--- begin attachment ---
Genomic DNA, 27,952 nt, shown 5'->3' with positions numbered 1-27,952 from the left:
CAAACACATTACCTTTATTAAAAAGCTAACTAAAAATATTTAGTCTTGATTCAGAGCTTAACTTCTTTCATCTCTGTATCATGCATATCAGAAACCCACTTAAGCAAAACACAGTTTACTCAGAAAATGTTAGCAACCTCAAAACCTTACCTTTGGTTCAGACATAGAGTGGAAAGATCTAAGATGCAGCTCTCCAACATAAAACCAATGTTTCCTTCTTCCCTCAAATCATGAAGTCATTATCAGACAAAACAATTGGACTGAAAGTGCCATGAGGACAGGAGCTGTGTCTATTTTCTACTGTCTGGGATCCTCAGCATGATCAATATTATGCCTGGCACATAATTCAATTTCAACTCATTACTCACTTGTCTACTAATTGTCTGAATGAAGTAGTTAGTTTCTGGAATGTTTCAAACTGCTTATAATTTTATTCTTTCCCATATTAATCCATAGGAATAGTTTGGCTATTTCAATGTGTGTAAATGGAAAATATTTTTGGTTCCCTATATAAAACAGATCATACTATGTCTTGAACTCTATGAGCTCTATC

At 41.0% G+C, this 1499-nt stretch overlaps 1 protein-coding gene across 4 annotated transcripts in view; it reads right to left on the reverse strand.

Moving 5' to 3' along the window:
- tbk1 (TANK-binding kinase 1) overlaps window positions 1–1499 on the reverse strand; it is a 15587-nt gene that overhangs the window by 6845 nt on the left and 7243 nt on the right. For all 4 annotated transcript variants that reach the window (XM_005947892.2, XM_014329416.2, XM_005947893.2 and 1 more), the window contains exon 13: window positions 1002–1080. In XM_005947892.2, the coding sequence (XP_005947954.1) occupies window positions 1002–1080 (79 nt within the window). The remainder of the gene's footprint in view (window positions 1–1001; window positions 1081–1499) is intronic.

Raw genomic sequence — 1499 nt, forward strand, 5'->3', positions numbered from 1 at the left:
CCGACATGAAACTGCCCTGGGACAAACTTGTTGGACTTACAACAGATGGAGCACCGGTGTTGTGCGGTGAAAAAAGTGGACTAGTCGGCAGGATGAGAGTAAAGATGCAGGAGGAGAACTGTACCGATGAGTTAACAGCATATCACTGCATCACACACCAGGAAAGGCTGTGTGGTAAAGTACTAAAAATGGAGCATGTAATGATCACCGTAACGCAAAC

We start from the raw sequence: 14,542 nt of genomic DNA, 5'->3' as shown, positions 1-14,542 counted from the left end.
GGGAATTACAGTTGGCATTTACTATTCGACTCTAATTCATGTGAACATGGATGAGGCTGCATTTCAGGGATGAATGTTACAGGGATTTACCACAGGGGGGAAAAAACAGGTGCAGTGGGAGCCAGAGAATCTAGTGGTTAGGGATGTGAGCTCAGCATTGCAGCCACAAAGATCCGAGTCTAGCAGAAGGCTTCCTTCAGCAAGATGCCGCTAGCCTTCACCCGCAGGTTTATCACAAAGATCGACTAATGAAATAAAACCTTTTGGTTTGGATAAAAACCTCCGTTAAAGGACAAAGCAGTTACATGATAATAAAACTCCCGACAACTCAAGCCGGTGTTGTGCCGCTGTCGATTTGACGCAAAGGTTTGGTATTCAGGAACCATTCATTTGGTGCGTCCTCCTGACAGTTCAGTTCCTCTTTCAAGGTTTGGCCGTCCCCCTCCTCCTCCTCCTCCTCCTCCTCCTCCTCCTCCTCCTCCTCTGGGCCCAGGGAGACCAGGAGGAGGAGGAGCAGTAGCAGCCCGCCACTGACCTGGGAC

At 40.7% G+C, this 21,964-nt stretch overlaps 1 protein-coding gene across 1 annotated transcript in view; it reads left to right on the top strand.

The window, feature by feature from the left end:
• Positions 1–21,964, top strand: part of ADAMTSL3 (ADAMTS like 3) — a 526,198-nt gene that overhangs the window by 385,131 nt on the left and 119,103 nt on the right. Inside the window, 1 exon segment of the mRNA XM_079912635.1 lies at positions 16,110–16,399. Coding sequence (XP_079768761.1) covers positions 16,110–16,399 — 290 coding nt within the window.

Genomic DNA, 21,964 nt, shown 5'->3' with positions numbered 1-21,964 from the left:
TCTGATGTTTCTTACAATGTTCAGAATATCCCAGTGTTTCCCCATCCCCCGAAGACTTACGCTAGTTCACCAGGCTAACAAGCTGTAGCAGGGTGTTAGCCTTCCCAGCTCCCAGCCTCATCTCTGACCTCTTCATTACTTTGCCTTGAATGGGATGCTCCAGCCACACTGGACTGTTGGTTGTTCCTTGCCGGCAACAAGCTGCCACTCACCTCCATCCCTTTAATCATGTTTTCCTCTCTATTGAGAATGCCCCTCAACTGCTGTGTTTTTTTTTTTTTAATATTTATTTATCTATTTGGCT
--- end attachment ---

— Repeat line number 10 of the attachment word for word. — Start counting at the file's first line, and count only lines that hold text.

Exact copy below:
At 40.7% G+C, this 21,964-nt stretch overlaps 1 protein-coding gene across 1 annotated transcript in view; it reads left to right on the top strand.